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- Category: Coworking Industry
Coworking giant WeWork plans to open a startup accelerator in Portland’s Old Town next month, offering mentorship and services for ambitious young companies.
Portland’s tech scene has had several business accelerators come and go – and, sometimes, come again. WeWork’s global scale sets its effort apart, said Stephen Green, the new Portland director of the Portland WeWork Labs incubator, giving startups access to a broad pool of potential contacts.
“They get immediate access to the network of WeWork Labs around the world,” Green said. WeWork is rapidly expanding its incubator program, which launched in early 2018, at its sites around the world. It now hosts 1,000 startups in 17 cities.
Connecting with other startups around the world will give Portland entrepreneurs a rich pool of contacts for testing ideas, comparing notes and gauging market sentiment for new products and technology, Green said.
“It’s social capital that really separates the founders that make it and the founders that don’t,” he said.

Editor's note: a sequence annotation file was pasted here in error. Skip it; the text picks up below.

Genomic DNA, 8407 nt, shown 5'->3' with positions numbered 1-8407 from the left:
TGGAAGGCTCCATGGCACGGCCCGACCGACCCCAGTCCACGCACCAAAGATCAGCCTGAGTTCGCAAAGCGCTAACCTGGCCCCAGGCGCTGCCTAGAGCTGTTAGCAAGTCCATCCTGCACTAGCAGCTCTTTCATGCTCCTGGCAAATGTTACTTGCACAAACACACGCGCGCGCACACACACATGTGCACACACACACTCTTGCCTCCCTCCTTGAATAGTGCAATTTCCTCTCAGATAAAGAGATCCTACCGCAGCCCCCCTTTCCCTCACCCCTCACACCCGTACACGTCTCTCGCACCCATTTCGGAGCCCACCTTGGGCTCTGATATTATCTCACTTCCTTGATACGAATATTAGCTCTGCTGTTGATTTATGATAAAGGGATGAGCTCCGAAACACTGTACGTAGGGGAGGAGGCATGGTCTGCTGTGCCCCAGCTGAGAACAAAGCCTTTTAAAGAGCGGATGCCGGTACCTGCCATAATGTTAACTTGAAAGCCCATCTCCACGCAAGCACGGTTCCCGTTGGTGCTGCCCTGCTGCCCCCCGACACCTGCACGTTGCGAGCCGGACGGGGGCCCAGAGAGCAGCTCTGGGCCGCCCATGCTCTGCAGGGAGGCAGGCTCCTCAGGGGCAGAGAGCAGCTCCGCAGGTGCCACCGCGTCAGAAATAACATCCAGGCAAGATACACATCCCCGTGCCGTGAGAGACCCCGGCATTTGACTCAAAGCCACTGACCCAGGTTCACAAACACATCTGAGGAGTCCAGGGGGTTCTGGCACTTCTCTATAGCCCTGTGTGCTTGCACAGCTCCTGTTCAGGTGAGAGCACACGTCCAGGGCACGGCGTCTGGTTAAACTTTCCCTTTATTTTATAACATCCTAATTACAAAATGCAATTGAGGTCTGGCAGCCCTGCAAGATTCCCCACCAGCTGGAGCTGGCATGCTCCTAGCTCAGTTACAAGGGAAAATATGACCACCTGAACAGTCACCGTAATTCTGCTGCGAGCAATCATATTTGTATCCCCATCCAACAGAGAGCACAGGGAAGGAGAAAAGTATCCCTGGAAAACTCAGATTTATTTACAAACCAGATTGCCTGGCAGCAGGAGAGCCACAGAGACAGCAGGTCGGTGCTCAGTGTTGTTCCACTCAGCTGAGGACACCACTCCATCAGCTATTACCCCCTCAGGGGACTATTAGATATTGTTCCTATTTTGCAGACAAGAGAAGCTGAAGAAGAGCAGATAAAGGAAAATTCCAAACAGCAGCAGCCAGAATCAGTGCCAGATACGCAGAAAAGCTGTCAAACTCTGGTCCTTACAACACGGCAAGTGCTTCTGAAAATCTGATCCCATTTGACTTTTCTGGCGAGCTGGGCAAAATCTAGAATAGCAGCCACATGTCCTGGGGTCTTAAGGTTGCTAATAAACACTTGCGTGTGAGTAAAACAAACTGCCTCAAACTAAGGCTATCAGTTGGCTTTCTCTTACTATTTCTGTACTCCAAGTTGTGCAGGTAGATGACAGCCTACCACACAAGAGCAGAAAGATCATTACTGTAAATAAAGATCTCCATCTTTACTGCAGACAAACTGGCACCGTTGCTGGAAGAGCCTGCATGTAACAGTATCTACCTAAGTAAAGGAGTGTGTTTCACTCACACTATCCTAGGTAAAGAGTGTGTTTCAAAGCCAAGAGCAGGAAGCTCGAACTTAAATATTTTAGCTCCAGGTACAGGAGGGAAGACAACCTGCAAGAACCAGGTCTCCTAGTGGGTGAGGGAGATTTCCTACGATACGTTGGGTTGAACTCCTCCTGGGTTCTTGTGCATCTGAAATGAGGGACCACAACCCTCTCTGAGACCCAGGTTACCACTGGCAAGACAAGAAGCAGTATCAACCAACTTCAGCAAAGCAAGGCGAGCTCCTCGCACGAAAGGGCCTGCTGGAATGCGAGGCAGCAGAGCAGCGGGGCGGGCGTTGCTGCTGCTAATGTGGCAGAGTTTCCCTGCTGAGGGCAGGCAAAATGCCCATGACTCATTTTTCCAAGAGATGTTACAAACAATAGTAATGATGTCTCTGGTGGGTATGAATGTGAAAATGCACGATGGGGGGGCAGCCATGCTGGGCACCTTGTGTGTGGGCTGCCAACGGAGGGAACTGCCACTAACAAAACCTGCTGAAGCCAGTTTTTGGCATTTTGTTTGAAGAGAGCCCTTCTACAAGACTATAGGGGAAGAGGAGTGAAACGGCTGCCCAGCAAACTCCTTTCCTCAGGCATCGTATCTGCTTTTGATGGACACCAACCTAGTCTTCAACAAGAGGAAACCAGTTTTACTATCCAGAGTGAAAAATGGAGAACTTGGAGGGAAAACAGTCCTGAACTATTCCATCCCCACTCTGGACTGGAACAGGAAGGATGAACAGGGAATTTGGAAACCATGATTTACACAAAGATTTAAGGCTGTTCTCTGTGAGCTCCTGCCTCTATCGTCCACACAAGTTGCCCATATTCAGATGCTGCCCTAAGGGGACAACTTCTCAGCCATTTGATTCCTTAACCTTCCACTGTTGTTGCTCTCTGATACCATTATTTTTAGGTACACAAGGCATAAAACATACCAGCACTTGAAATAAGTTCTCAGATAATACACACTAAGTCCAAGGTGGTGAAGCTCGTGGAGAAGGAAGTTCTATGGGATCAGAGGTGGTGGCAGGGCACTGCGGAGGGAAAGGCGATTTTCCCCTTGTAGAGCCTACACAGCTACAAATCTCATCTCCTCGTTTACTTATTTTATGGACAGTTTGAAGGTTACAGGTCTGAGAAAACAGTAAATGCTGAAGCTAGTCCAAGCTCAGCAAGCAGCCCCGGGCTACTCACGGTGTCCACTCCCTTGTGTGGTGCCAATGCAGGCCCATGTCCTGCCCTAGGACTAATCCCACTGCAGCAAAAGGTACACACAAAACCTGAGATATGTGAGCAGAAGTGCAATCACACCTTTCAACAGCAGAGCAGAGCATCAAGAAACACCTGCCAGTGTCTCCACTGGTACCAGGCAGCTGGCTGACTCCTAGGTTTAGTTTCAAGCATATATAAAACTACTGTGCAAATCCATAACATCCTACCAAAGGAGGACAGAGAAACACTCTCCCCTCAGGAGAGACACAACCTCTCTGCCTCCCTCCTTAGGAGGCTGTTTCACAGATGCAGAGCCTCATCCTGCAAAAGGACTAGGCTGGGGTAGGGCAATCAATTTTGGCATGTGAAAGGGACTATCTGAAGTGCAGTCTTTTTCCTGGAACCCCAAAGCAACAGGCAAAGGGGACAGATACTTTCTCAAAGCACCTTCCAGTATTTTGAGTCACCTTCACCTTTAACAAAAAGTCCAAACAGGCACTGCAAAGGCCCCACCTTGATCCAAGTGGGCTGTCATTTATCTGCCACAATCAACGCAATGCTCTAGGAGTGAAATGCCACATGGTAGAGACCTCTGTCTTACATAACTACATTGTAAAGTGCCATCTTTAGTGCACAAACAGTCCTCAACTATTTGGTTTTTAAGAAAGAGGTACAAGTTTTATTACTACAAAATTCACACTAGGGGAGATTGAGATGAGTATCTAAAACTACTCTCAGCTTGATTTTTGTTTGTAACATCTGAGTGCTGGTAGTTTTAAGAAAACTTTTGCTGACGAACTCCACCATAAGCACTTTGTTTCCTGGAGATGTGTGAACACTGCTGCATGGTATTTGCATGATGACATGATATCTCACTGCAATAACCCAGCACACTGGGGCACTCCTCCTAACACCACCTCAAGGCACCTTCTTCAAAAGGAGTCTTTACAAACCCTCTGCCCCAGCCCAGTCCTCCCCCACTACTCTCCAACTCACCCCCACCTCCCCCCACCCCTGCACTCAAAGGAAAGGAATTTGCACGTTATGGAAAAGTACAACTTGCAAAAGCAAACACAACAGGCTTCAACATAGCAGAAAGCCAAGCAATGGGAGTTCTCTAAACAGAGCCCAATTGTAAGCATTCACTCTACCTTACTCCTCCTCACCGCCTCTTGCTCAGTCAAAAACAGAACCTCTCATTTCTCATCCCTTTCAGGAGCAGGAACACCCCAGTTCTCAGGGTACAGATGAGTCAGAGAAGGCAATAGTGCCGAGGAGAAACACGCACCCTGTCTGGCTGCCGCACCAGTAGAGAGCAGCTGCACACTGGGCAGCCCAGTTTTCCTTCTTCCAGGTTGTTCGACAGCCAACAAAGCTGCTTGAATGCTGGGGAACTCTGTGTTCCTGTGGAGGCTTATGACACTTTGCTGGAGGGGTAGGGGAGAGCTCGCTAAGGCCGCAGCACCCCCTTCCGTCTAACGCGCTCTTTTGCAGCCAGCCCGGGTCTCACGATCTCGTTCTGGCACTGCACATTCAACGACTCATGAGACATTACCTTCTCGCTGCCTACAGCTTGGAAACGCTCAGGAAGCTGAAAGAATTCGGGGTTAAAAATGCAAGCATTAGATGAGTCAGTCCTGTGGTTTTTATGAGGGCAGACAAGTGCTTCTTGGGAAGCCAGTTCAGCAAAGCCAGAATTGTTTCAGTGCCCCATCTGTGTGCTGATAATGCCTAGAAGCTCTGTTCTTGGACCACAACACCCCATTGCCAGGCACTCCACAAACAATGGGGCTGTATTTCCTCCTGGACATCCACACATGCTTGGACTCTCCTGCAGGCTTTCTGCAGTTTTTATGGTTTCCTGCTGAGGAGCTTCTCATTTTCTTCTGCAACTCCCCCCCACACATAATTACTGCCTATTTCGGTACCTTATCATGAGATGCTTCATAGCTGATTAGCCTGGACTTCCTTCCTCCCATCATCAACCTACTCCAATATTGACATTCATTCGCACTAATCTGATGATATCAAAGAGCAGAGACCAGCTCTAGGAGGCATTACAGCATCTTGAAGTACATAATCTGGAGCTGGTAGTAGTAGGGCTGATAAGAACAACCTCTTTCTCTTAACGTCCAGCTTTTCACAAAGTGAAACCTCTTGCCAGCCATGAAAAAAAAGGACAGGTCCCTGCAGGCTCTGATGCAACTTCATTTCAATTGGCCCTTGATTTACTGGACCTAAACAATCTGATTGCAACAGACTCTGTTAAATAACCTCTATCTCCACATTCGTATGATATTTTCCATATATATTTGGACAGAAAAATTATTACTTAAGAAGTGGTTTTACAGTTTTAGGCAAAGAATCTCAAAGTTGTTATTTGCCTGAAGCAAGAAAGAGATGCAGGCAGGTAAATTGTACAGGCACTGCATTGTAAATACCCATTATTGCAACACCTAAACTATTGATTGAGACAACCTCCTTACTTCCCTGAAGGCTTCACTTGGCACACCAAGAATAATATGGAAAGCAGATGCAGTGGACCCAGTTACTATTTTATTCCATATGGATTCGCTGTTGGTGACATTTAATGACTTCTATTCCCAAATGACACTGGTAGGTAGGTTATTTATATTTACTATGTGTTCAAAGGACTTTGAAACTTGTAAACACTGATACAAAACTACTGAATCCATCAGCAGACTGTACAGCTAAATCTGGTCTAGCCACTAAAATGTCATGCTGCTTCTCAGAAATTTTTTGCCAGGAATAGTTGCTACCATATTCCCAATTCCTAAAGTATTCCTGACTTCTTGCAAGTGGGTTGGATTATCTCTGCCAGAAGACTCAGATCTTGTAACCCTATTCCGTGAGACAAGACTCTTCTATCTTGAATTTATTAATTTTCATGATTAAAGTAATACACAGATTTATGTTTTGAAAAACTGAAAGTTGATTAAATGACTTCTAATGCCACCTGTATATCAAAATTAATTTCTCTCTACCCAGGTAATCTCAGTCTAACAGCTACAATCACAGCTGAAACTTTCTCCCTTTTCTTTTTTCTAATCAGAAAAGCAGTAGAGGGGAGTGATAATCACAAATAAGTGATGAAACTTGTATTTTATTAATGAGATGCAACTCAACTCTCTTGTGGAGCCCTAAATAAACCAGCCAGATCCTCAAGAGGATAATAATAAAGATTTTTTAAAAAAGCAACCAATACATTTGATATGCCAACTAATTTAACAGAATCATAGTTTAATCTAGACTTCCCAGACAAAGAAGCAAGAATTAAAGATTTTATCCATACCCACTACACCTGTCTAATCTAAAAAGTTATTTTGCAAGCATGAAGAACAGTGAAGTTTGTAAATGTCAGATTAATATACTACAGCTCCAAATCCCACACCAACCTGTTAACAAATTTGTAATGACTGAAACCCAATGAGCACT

A former banker and business development officer at the Portland Development Commission, Green is active in Portland’s startup scene and founder of the PitchBlack competition for African-American, Latino and Latina entrepreneurs. He joined WeWork, which has operated a coworking office inside Portland’s historic Pearl District Customs House since 2015, at the beginning of this year as the company’s Portland community director.
That was primarily an operational role, Green said. Running WeWork Labs, Green said he will connect directly with Portland entrepreneurs.
“I’ll be giving back and being founder-focused – really, really hands-on,” he said. Green said WeWork anticipates collaborating with other organizations that support startups, such as the Portland Incubator Experiment, rather than competing with them.
WeWork anticipates hosting 15 to 25 young companies with up to 10 employees apiece. The new Portland startup accelerator will have 54 desks initially in the Custom House space on Northwest Eighth Avenue.
The company will charge $380 per desk, monthly, the same as it charges for a regular dedicated seat, and won’t take an ownership stake in the startups it hosts.